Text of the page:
In some ways, it is not hard to see why La rondine is not more frequently staged. The Brief Encounter-esque plot, in which Magda, the mistress of the banker Rambaldo, momentarily surrenders to insouciant abandon before forsaking her true love, Ruggero Lastouc, and returning to the fold, demands mood swings that stretch credulity, and rakes over certain emotions almost to breaking point. Around half of Act III witnesses Magda explaining why her shameful, though always opaque, past, means that she can never be Ruggeros.
However, Tom Hawkes’s captivating production for Opera Holland Park, with a superb cast, strong ensemble work, and excellent conducting from Peter Selwyn, draws us in to a degree that would hardly seem possible. Some of the reasons why may remain mysterious, although no-one could fail to put Kate Ladner’s performance as Magda at the top of the list. From her first aria, Chi il bel sogno di Doretta, her voice is characterised by soaring purity, as she applies vibrato intelligently and sparingly to bring out subtle textures in the music. She is elegant of bearing and seductive in tone, a yellow scarf wrapping around a velvety red dress in Act I, and Act III decking her out in Virgin white. When she changes her appearance to go out she becomes a wild, sensuous pre-Raphaelite lady that could have come straight from the hand of Dante Gabriel Rossetti.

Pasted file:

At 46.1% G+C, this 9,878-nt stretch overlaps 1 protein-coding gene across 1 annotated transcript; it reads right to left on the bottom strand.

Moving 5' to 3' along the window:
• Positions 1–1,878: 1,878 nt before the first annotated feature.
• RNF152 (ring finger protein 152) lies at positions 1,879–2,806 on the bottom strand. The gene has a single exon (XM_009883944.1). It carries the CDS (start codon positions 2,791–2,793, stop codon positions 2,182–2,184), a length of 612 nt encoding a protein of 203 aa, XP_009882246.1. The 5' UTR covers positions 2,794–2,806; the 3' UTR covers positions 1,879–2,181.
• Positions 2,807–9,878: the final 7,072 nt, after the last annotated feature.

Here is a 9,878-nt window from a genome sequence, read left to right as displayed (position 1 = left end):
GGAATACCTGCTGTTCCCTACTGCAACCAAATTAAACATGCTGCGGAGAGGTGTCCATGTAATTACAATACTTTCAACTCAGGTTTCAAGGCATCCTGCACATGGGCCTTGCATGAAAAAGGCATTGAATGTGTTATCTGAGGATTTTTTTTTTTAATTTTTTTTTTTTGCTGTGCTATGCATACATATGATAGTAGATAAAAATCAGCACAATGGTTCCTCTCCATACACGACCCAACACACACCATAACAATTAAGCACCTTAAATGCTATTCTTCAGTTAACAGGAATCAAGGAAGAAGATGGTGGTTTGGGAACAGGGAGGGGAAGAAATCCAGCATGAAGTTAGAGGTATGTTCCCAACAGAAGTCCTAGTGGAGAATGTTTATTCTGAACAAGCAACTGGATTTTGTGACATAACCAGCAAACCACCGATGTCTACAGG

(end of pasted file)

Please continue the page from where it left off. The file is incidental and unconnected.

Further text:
Hal Cazalet’s Prunier is equally involving, and Sean Ruane’s Ruggero generates exquisite chemistry with Magda as he makes his own voyage of discovery, rising from dutiful dullness to cloud nine before tragically falling with similar speed. Hye-Youn Lee is a delightful and intelligent Lisette, bringing to life this maids own searching for bright lights and distraction before realising what is really important to her. Even Nicholas Todorovic’s Rambaldo arouses some sympathy as he shows himself to be a man whose understanding of others needs is simply limited, rather than one who is intrinsically unfeeling and dictatorial.
Just as important to the evening are Peter Rice’s delightful Art Nouveau sets, and the direction. The tableaux formed by the ensembles on stage as they respond to events are carefully choreographed but feel highly naturalistic. Act II introduces us to Bulliers, the most sought after venue in Paris, which, full of the joys of spring, acts as April’s answer to December’s Caf Momus. With its cross-section of Parisian society, its lively dancing and boisterous chorus, superbly led by soloists Stephanie Bodsworth, Sarah Minns and Olivia Ray, it would make the average Momus scene feel like a wake.
In the wrong pair of hands one senses that Act II could fall totally flat, but here we are swept along towards an almost hypnotic zenith, before the mood changes entirely as Anna Patalong’s beautiful Voice of the Dawn heralds in a new and cooler day. Of course, much of the success here can be attributed to Puccini’s music, which would always prevail to an extent, regardless of the production. On this occasion, however, I emerged less interested about whether Puccini, Hawkes or Ladner was primarily responsible for such operatic bliss, than about the simple fact that I had just experienced it.